We have of course tried to obtain grant funding in the past, but applications from sex worker-led groups are rarely successful. On top of that, many granting foundations explicitly do not sponsor direct services, especially not cash-based ones. Funders are often reluctant to pay out for material needs because even small amounts of direct assistance add up to large numbers surprisingly quickly. Few are personally invested in making meaningful structural or material change, and many believe that marginalised people can’t be trusted to make their own decisions about how to best manage their own resources.
However, one of the principles of mutual aid is that direct and unconditional access to cash gives people the most agency over the use of their own resources. Other forms of assistance that non-profits are more comfortable with, such as gift cards or direct assistance with bills, do not. For this same reason, no non-profit should condition assistance on leaving the industry. Allowing adults who have a history of both consensual and non-consensual involvement in the sex industry to continue doing sex work after leaving an exploitative situation gives them low barrier income that they can best leverage for their own survival. Preventing us from doing sex work at all in order to access services does not aid our safety in any way.
In the US we risk being prosecuted as traffickers for the services we offer.
Sex work is a means of survival that falls outside of the control of capitalist systems. Forcing people into low-wage, ‘respectable’ jobs largely serves to benefit wealthy people who profit off of this type of labour while they are able to simultaneously take advantage of tax loopholes for charitable contributions. This allows them to donate selectively to foundations that distribute a minimum amount of funding yearly and avoid paying into necessary social services. This cycle does a disservice to everyone, but especially to single parents, those who experience discrimination in traditional job settings, or who are chronically ill or disabled.
Poverty, racism, criminalisation, and gender-based violence are some of the top factors that put people at higher risk of trafficking. In conjunction with a mass loss of jobs and housing due to the pandemic, many are entering sex work out of desperation and are very vulnerable to trafficking and violence. Consensual sex workers who have been steadily losing income options for years have largely been left out of government aid packages and are continuing to be forced to work outside of their usual boundaries as well. The solution to this at the speed we need it can only come in the form of large-scale, low-barrier, non-job attached government aid.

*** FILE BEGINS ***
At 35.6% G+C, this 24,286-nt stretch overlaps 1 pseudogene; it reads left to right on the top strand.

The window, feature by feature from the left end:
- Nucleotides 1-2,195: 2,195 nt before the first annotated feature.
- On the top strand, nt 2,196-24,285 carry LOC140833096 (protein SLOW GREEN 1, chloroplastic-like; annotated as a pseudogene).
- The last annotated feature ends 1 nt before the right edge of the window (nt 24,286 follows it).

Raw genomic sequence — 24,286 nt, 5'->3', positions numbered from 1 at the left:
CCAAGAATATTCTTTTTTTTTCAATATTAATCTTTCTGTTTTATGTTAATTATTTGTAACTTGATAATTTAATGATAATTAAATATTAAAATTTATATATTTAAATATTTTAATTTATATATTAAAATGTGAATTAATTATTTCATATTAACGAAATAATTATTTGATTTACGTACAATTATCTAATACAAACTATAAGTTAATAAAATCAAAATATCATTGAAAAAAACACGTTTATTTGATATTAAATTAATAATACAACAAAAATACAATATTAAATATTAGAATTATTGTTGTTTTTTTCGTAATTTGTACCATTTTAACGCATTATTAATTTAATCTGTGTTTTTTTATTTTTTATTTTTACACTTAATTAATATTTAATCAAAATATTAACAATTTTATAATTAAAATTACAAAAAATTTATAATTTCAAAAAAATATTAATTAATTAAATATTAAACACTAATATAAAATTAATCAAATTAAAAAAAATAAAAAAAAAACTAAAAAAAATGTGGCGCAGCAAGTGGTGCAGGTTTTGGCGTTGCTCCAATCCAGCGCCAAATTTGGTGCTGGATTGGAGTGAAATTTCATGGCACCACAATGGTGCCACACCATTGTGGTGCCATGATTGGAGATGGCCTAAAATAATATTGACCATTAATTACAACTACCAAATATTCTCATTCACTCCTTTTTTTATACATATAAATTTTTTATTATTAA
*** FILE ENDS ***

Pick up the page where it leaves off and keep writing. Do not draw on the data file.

Outside of this already daunting plethora of difficulties, there are huge challenges to building any type of alternative community structures under criminalisation. We take on heightened legal risk beyond our own personal involvement in sex work and face additional criminal penalties for organising in groups, providing direct assistance, and sharing safety resources within our communities. In the US we are even at risk of being prosecuted as traffickers for the services we offer. This makes it difficult and dangerous to openly promote the work we do to reach a larger scale donor pool or advocate for basic human rights and labour protections. Even in countries where sex work is decriminalised or legalised there are clandestinely enforced, intricate webs of policies in place that enforce widespread institutional financial discrimination against individual sex workers and sex worker-run businesses. These greatly obstruct our ability to create our own equitable workspaces and long-term mutual aid networks outside of the non-profit system.
In the long run, the best trafficking prevention is sweeping societal change. At the top of the list are decriminalisation measures that remove criminal penalties for victimless activities engaged in by consenting adults, the abolition of prisons, the police, and immigration enforcement, protections for undocumented immigrants and trans folks, reparations to BIPOC communities, and universal basic income, housing, and healthcare. All of these measures would give more power to workers in every industry. Philanthrocapitalism unavoidably serves as a major barrier to the implementation of these measures and only serves to hurt truly authentic efforts to prevent trafficking.
This debate has been financially supported by Humanity United.